|Publication number||US3831514 A|
|Publication date||Aug 27, 1974|
|Filing date||Jan 7, 1972|
|Priority date||Jan 7, 1972|
|Also published as||DE2300723A1|
|Publication number||US 3831514 A, US 3831514A, US-A-3831514, US3831514 A, US3831514A|
|Original Assignee||Jernstrom K|
|Export Citation||BiBTeX, EndNote, RefMan|
|Patent Citations (9), Non-Patent Citations (1), Referenced by (12), Classifications (9)|
|External Links: USPTO, USPTO Assignment, Espacenet|
United States Patent [191 Jernstrom [111 3,831,514 [451 Aug. 27, 1974 DEODORIZED GARBAGE COMPACTOR AND APPURTENANCES  Inventor: Karl W. Jemstrom, 22 Island Trl.,
Sparta, NJ. 07871  Filed: Jan. 7, 1972  Appl. No.: 216,007
52 us. Cl 100/70, 21/55, 2l/DIG. 2,
 Int. Cl B30b 9/00  Field of Search 21/102 R, DIG. 2, 55;
 References Cited UNITED STATES PATENTS 2,212,330 8/1940 Thomas 21/DIG. 2
2,887,204 5/1959 Giuliano 2,941,265 6/1960 lsenberg et al. 21/55 X 3,460,463 8/1969 Jernstrom 100/52 3,556,619 1/1971 Bottas et al. 100/45 UX I 3,604,179 9/1971 Lund 100/70 UX 3,604,345 9/1971 Boje 100/71 X 3,695,172 10/1972 Cleary et al. 100/45 FOREIGN PATENTS OR APPLICATIONS 897,910 11/1953 Germany 21/102 R OTHER PUBLICATIONS Manufacturing Chemist March 1953, pgs. 105-110 Article by Dr. W. Summer copy in group 170.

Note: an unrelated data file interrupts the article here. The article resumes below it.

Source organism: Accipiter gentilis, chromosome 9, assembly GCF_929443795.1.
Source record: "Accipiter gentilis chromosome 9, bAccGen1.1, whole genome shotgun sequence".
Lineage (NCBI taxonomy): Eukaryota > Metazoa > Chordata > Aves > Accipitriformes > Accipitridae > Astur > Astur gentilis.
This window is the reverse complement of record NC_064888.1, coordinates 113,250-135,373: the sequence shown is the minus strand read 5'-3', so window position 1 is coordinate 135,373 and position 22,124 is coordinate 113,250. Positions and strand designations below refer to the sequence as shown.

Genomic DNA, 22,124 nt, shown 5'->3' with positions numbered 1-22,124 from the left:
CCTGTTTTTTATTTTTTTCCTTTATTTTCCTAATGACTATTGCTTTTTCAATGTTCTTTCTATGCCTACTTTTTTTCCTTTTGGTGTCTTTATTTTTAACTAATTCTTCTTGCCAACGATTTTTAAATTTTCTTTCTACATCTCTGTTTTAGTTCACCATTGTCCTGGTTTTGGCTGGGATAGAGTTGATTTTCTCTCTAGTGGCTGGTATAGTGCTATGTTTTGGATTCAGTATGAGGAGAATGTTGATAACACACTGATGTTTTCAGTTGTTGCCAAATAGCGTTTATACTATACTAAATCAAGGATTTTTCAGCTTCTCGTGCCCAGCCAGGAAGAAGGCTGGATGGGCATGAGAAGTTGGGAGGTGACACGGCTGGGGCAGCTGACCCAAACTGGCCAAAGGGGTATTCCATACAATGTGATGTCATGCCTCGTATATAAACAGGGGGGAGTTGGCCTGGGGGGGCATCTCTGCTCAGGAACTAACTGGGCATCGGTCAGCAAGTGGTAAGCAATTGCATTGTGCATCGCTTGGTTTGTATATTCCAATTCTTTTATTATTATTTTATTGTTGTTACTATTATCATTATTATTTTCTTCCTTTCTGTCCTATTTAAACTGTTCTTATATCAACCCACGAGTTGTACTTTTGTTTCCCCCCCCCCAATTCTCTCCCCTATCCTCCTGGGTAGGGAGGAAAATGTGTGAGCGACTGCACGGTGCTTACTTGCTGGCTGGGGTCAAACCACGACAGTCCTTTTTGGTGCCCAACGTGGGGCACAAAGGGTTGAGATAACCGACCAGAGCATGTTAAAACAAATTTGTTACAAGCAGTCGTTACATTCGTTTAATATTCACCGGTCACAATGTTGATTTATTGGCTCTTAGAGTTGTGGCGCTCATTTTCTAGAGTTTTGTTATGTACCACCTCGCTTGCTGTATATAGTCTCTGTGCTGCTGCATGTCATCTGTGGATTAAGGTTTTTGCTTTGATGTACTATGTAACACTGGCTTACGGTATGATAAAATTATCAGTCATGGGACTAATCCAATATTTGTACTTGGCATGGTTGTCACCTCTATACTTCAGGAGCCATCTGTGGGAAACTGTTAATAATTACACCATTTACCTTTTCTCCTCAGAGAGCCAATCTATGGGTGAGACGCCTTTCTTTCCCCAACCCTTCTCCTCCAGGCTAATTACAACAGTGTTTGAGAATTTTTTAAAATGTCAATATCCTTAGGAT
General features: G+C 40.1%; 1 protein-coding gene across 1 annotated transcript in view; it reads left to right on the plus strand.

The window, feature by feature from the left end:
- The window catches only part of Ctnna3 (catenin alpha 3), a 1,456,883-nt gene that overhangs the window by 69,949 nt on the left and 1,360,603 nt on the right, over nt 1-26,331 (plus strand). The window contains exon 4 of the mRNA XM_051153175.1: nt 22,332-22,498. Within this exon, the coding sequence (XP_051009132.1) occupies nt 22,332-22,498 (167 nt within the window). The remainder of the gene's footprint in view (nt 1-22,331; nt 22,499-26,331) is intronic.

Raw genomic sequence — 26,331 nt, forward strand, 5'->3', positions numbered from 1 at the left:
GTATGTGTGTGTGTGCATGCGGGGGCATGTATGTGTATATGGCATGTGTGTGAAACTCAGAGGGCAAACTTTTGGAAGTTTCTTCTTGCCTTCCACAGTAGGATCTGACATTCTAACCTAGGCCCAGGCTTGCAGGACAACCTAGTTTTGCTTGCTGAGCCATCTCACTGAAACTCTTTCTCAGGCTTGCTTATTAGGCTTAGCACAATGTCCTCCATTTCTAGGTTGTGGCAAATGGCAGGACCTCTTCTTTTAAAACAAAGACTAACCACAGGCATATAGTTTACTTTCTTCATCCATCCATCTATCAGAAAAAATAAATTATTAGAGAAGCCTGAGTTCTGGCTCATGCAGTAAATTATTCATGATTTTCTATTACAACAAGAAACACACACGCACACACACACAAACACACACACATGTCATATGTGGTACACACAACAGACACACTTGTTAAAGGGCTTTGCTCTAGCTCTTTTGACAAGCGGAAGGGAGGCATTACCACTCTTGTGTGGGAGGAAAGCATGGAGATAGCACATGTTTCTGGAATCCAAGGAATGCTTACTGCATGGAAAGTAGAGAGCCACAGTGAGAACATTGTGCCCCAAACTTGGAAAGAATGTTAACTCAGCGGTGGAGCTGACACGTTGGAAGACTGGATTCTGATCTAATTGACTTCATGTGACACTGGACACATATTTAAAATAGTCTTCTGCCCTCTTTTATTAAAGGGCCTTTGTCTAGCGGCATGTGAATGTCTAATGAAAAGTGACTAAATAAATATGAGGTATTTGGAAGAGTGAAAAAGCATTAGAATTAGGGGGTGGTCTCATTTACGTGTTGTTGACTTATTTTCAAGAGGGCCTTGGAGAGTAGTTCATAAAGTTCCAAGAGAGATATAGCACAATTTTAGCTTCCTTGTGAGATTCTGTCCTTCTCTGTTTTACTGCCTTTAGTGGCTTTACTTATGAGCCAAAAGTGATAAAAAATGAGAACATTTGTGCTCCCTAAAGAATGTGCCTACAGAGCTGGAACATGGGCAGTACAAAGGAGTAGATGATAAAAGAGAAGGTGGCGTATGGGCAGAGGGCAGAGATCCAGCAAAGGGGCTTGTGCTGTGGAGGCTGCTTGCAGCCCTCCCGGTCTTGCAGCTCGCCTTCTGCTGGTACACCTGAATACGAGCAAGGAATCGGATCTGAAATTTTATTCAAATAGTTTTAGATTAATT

Primary ExaminerBilly J. Wilhite [571 I ABSTRACT vA garbage compactor and appurtenances, loading hoppers, conveyor chutes and the like having a source of ultra-violet light mounted to irradiate the light upon garbage as well as the space through which garbage is passed, contained, or compressed, the irradiation being effective to destroy garbage odors emanating from the garbage or garbage-contaminated surfaces.
6 Claims, 6 Drawing Figures Y AIT'TT PATENTED 3.831.514
SMIZE 2 FIG. 5
DEODORIZED GARBAGE COMPACTOR AND APPURTENANCES This invention relates to a garbage compactor having means for deodorizing the interior thereof and, more particularly, to the combination of the garbage con tainer such as a compactor and a source of ultra-violet light for irradiating the interior of the compactor to inhibit the formation or to destroy odoriferous gases or vapors.